The Court noted that time and distance will be the most important factors in most cases, but not necessarily every case. The lower courts, the Court continued, will provide guidance through decisions in individual cases, leading to more refined principles “sometimes useful,” even in an era of statutes. The Court also noted that the EPA can provide guidance (within these boundaries) through examples, grants of individual permits, promulgation of general permits, or the development of general rules. The Court addressed the County’s and Government’s concern about the expansion of permitting authority by noting that tools to mitigate such harms include general permits and issuing permits based on best practices. The Court also noted that judges can mitigate hardship or injustice by setting penalties that take into account “good faith efforts to comply with the Act.”
The Court vacated the Ninth Circuit’s judgment and remanded for further proceedings.
Although he joined the Court’s majority opinion, Justice Kavanaugh wrote a separate concurrence to emphasize that he believed the opinion adhered to Justice Scalia’s plurality opinion in Rapanos v. United States, 547 U.S. 715 (2006). Justice Scalia had stated in Rapanos that polluters cannot evade the permitting requirements of the law simply by discharging their pollutants into non-covered intermittent watercourses that lie upstream of covered waters. This, Justice Kavanaugh reasoned, was why the County’s position was untenable. The fact that the pollutants from the County’s wastewater facility reach the ocean via an indirect route does not itself exempt the County from a permitting requirement. Kavanaugh also stressed that the source of vagueness regarding when a pollutant has come “from” a point source is the statutory text, not the Court’s opinion. Finally, Justice Kavanaugh urged that the Court’s emphasis on time and distance will help guide application of the statutory standard going forward.
Dissenting from the majority opinion were Justices Thomas, Gorsuch, and Alito. Justice Thomas wrote a dissenting opinion in which Justice Gorsuch joined. Justice Alito dissented separately.
Justice Thomas, using a textual argument, asserted that the operative word in the statute was “addition,” not “from.” He stated that when a point source releases pollutants to groundwater, the groundwater has been augmented with pollutants from the point source. But, when the pollutants eventually reach navigable water, one would not naturally say that the navigable waters have been augmented with pollutants from the point source. Rather, the augmentation occurs with pollutants from the groundwater. This, Justice Thomas argued, supports the conclusion that the statute excludes anything other than a direct discharge. Justice Thomas warned that construing the EPA’s power to regulate point sources to allow the agency to regulate nonpoint sources and groundwater is in serious tension with Congress’ design. Justice Thomas concluded that the best reading of the statute made a remand unnecessary. A “discharge” is the release of pollutants directly from a point source to navigable waters. All parties agreed that the pollutants did not enter the navigable water directly, but through groundwater. As such, Justice Thomas concluded, there was no “discharge” and no need for a permit.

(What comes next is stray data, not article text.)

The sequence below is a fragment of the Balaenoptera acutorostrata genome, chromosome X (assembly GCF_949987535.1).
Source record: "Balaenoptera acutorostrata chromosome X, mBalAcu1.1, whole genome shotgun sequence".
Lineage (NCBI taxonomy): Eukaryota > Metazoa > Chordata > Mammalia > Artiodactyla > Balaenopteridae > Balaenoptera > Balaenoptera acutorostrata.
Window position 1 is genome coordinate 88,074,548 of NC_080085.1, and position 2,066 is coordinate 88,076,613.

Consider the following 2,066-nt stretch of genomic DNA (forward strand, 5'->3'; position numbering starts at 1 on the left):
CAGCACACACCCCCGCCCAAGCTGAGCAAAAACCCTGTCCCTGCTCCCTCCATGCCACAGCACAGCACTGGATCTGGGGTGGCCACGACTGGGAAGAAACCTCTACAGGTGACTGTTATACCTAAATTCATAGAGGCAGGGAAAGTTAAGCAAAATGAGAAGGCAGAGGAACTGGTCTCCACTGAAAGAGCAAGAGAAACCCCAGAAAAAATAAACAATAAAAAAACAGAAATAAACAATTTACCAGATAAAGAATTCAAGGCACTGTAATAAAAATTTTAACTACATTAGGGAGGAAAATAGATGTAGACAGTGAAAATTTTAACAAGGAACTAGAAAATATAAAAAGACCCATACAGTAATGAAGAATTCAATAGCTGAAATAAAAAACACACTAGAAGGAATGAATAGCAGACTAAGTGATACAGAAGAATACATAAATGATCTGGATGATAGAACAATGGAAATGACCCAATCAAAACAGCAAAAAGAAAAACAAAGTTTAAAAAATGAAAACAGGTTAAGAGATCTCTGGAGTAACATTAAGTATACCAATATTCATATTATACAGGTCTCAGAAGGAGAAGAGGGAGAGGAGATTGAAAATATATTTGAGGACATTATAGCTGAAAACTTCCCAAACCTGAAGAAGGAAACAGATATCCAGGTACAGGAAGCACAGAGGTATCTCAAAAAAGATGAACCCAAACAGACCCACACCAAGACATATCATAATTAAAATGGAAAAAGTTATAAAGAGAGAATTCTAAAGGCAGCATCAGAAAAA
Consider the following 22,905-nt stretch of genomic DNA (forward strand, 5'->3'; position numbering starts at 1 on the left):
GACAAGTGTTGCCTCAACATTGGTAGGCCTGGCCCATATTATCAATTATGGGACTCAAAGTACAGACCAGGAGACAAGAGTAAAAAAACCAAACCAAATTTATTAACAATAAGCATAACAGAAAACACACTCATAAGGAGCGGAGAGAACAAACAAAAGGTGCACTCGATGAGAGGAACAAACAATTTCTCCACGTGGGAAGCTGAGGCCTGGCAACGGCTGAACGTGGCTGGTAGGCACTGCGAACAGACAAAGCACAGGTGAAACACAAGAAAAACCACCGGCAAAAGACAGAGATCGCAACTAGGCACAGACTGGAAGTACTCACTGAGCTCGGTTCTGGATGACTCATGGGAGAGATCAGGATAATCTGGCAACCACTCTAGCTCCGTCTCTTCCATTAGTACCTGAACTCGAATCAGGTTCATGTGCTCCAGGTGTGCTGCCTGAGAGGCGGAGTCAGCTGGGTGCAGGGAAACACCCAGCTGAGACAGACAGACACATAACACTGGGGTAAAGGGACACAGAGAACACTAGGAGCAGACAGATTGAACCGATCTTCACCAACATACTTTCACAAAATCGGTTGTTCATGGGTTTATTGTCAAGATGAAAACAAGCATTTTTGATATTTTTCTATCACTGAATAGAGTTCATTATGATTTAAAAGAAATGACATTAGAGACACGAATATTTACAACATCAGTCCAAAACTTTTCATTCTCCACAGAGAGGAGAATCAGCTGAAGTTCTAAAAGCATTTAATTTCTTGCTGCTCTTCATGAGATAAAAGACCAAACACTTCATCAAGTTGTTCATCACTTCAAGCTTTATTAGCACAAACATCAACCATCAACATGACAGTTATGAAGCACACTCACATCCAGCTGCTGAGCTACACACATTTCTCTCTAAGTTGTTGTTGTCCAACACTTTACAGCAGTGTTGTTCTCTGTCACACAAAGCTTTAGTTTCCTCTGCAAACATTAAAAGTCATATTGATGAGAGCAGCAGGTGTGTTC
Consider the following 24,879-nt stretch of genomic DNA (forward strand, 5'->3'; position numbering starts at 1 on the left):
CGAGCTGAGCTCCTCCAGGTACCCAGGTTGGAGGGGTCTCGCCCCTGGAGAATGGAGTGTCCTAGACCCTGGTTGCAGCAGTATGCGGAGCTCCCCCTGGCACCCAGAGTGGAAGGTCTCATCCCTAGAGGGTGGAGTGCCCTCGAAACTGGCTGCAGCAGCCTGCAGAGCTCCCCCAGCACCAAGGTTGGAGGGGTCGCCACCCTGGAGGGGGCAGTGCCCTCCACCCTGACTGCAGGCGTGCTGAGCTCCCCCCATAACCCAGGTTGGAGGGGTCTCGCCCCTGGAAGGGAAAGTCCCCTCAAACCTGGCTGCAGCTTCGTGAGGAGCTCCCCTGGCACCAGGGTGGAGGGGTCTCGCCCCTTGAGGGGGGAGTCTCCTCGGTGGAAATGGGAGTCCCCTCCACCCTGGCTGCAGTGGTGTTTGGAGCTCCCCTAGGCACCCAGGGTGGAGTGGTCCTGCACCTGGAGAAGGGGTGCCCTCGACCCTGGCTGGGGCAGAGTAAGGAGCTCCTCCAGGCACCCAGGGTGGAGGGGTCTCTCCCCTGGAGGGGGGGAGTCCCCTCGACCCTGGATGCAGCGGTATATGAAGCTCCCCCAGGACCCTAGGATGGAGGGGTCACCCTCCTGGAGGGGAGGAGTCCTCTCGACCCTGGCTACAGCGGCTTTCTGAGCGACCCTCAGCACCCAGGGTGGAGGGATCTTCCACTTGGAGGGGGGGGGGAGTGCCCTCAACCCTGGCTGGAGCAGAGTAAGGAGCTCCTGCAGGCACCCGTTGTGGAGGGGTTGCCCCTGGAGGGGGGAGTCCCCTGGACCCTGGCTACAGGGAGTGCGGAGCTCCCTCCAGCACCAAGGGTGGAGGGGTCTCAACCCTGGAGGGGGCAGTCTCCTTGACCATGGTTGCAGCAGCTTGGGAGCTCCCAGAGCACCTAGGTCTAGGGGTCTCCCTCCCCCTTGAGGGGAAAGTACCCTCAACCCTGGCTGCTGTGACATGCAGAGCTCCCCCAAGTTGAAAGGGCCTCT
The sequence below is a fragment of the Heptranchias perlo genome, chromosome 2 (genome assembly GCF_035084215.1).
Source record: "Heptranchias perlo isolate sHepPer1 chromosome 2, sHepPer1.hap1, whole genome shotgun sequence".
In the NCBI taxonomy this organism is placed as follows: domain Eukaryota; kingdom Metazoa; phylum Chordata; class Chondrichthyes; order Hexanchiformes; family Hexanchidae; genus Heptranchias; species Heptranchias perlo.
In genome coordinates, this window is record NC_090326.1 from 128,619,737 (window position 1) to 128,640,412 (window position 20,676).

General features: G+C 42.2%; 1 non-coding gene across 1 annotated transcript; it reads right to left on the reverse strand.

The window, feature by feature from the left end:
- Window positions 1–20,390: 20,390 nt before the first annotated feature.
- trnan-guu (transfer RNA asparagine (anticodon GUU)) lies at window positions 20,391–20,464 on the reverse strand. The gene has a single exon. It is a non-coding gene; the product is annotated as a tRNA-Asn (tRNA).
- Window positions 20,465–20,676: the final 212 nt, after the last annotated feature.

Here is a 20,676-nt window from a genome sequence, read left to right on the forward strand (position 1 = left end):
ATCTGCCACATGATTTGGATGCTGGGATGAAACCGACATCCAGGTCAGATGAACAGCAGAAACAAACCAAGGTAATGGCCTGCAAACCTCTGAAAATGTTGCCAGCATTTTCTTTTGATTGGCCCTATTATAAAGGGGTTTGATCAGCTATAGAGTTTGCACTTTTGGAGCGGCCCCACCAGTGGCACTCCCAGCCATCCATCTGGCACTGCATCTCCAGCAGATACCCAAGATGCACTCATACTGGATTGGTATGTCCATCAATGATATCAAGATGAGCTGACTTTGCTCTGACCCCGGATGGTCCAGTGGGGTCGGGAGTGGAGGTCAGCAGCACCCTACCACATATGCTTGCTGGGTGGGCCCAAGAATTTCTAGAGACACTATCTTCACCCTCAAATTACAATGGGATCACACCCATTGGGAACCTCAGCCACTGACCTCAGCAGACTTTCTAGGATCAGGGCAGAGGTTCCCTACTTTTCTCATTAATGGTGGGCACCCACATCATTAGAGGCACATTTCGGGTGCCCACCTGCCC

Justice Alito authored a blistering dissent, beginning with the rebuke, “If the Court is going to devise its own rules, instead of interpreting those enacted by Congress, it might at least adopt rules that can be applied with a modicum of consistency. Here, however, the Court makes up a rule that provides no clear guidance and invites arbitrary and inconsistent application.”
Justice Alito argued that there are only two ways to read the text:
- A pollutant that reaches the ocean could be understood to have been added “from” a pipe if the pipe originally discharged the pollutant and the pollutant eventually made its way to the ocean by flowing over or under the surface of the ground, or
- A pollutant that reaches the ocean could be understood to have come “from” a pipe if the pollutant is discharged from the pipe directly into the ocean.